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That Dangerous Fix Called Addiction

By Chintan Girish Modi
February 24, 2023 13:24 IST
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It is worth thinking about the deeper reasons that make people depend, often against their wishes, upon substances that ruin their health and their relationships, observes Chintan Girish Modi.

All illustrations: Dominic Xavier/

Every time I walk into a cinema hall in Mumbai, the city where I live, the movie is preceded by public service advertisements warning viewers against the dangers of chewing gutkha.

While I appreciate the intention to create awareness, I am also left with a sense of disquiet.

I wonder if addiction is being framed as a moral failing rather than an illness or a cry for help.

It is worth thinking about the deeper reasons that make people depend, often against their wishes, upon substances that ruin their health and their relationships.

Three recent memoirs offer us the opportunity to break the silence around addiction and to de-stigmatise it.

The first one is by Wasim Akram, former captain of the Pakistani cricket team, who writes about his 'dependence on cocaine' in his memoir Sultan, co-authored with journalist Gideon Haigh and published by Harper Sport.

Akram recalls, 'It started innocuously enough when I was offered a line at a party in England, but my use grew steadily more serious, to the point that I felt I needed it to function.

'It made me volatile.

'It made me deceptive.'

With support from his late wife Huma, he went to a rehabilitation centre in Lahore.

Sultan throws light on the lack of agency that addicts feel even when they want to give up something that is destroying them.

Akram had lost his sleep and appetite, and started having headaches and mood swings, because of cocaine.

He was relieved when his wife found out the exhausting secret that he had kept from her.

Unfortunately, the treatment did not help because it was 'essentially sedation, with fistfuls of tablets to take in the morning and evening, coupled with lectures and prayer.'

He left the rehab facility.

Looking back, Akram adds that he began to use drugs after his playing days as a cricketer were over, when he sorely missed the adrenaline rush of competition that cricket gave him.

Cocaine use also put a tremendous strain on his marriage.

Dancer Mallika Sarabhai has a chapter titled The Smoking Gun and Other Addictions in her memoir In Free Fall: My Experiments with Living, published by Speaking Tiger.

While no one in her immediate family smoked, she picked up the habit from peers while studying at the Indian Institute of Management in Ahmedabad.

She writes, 'Smoking definitely cut down hunger pangs and became a part of my 'stay thin' regime.

'"Do I want to live fat or die thin?" was the idiotic question I used to ask myself.'

She tried quitting many times, but did not succeed until she met a hypnotist called Nathan Fleischer in New York.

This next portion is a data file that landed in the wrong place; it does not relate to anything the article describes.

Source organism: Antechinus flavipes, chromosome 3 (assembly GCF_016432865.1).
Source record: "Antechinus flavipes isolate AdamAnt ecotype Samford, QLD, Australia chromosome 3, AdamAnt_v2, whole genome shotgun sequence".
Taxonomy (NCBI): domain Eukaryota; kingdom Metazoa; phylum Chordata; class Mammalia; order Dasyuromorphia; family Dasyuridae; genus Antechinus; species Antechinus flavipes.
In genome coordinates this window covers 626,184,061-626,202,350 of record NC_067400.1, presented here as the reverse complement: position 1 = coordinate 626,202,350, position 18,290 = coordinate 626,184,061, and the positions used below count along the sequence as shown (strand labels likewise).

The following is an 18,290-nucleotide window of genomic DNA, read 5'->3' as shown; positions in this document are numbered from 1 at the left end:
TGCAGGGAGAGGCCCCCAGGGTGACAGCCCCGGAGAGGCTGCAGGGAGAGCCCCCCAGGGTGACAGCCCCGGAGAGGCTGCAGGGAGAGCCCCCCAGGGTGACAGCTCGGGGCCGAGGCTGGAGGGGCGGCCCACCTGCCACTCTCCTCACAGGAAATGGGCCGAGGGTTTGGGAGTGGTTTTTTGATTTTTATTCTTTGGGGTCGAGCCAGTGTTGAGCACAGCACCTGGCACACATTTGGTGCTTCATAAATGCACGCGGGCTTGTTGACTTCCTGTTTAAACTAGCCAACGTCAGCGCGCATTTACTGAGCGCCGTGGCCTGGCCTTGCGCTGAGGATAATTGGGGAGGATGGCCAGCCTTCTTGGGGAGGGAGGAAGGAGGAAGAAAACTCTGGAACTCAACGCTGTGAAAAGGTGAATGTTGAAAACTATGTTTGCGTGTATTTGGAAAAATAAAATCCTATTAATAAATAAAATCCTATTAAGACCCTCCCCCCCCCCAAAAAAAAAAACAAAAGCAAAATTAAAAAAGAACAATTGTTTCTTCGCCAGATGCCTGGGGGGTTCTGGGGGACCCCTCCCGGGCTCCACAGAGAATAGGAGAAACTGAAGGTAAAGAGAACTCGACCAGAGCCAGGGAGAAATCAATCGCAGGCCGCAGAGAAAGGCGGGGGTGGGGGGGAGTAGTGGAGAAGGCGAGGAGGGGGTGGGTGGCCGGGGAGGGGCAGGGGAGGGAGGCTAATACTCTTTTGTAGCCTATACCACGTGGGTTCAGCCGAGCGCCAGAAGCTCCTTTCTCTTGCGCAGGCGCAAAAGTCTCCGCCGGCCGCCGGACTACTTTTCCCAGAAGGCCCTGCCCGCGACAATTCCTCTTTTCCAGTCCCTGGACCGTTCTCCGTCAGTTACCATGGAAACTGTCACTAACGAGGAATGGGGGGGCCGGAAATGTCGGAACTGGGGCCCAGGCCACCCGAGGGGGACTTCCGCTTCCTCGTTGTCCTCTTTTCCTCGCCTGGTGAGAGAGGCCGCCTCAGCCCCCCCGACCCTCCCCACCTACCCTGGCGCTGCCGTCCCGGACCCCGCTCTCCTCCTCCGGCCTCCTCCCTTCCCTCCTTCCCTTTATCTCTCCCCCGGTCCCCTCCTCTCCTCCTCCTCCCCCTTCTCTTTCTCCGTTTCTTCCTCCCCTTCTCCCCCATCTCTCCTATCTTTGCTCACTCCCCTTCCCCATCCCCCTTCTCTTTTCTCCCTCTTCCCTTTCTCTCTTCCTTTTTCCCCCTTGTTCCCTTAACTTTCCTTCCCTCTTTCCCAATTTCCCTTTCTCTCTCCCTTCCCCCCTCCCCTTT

40 years since then, she has never felt the urge to smoke.

Sarabhai also opens up about her dependence on alcohol that goes back to 2002, when she 'took on the government and started being hounded and hunted'.

She paid a heavy price for speaking out against the 'police and the authorities (who) stood by and watched, even aided the vicious mobs.'

As cases were filed against her, and her family was intimidated, she began to look forward to alcohol to calm her nerves.

She felt guilty, but could not stop.

Hypnosis did not work, so she tried homeopathy and panchakarma.

While she remains 'a work in progress', she also mentions that this 'abuse' of her body did not affect her too badly because she continued to practice yoga, eat well, and drink lots of water.

Actor Matthew Perry, who had his first drink at the age of 14, writes about his dependence on alcohol and drugs in the book Friends, Lovers, and the Big Terrible Thing published by Headline.

His parents were not at home when he got drunk one night with two of his friends. While the other two boys were puking, Perry was lying down in the backyard and gazing at the moon.

He recalls, 'I was in bliss. I had no problems for those three hours. I wasn't abandoned; I wasn't fighting with my mom; I wasn't doing lousy in school; I wasn't wondering what life was about, and my place in it. It took away everything.'

Perry reveals that he has lived half his life in a treatment centre or sober living house, and suggests that he knew more about drug addiction and alcoholism than the professionals working at these facilities but none of that helped.

The fear of being alone even when he was in relationships pushed him towards drugs and drinks.

He feels terrified that he might do it again because of 'a lurking loneliness, a yearning, clinging to the notion that something outside of me will fix me.'

While scientific studies are of great value, it is also important to learn from such narratives grounded in personal experience.

Those of us who do not depend on alcohol, drugs, or tobacco, ought to get off our high horse -- pun intended -- and make an effort to cultivate some empathy.

Feature Presentation: Ashish Narsale/

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Chintan Girish Modi
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